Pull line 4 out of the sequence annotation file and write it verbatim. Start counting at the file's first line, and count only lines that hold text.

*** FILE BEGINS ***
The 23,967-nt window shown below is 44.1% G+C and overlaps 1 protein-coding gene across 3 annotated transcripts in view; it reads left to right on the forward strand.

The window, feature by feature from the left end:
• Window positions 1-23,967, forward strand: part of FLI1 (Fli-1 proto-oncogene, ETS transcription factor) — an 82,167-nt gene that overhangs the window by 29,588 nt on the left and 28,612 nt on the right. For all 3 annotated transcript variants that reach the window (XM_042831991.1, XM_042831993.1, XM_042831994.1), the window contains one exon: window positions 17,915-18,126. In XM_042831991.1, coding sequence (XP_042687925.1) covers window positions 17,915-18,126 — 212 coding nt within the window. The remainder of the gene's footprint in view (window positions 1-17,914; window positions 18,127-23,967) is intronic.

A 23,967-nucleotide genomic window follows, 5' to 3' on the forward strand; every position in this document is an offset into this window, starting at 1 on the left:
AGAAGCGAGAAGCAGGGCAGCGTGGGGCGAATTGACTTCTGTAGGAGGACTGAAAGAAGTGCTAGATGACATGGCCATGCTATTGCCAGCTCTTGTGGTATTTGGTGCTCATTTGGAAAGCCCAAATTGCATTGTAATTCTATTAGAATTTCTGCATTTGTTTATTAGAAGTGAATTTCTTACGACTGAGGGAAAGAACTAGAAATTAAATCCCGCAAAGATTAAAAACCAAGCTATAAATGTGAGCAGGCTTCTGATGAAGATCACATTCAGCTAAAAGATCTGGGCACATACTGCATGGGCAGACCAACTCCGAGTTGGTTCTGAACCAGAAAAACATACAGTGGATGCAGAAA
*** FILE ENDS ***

A 23,967-nucleotide genomic window follows, 5' to 3' on the forward strand; every position in this document is an offset into this window, starting at 1 on the left: